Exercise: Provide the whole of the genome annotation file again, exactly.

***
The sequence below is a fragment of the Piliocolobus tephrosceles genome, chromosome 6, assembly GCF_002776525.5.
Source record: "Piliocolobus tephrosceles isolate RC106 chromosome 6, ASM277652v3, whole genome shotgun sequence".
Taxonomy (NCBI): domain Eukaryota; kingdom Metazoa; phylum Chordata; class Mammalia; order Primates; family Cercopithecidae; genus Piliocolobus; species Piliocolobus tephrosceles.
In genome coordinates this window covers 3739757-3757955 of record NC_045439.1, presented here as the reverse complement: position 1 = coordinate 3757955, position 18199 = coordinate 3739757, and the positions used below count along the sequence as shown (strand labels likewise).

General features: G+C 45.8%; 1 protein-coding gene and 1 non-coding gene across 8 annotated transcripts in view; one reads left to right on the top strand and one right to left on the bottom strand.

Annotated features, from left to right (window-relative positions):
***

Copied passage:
The sequence below is a fragment of the Piliocolobus tephrosceles genome, chromosome 6, assembly GCF_002776525.5.
Source record: "Piliocolobus tephrosceles isolate RC106 chromosome 6, ASM277652v3, whole genome shotgun sequence".
Taxonomy (NCBI): domain Eukaryota; kingdom Metazoa; phylum Chordata; class Mammalia; order Primates; family Cercopithecidae; genus Piliocolobus; species Piliocolobus tephrosceles.
In genome coordinates this window covers 3739757-3757955 of record NC_045439.1, presented here as the reverse complement: position 1 = coordinate 3757955, position 18199 = coordinate 3739757, and the positions used below count along the sequence as shown (strand labels likewise).

General features: G+C 45.8%; 1 protein-coding gene and 1 non-coding gene across 8 annotated transcripts in view; one reads left to right on the top strand and one right to left on the bottom strand.

Annotated features, from left to right (window-relative positions):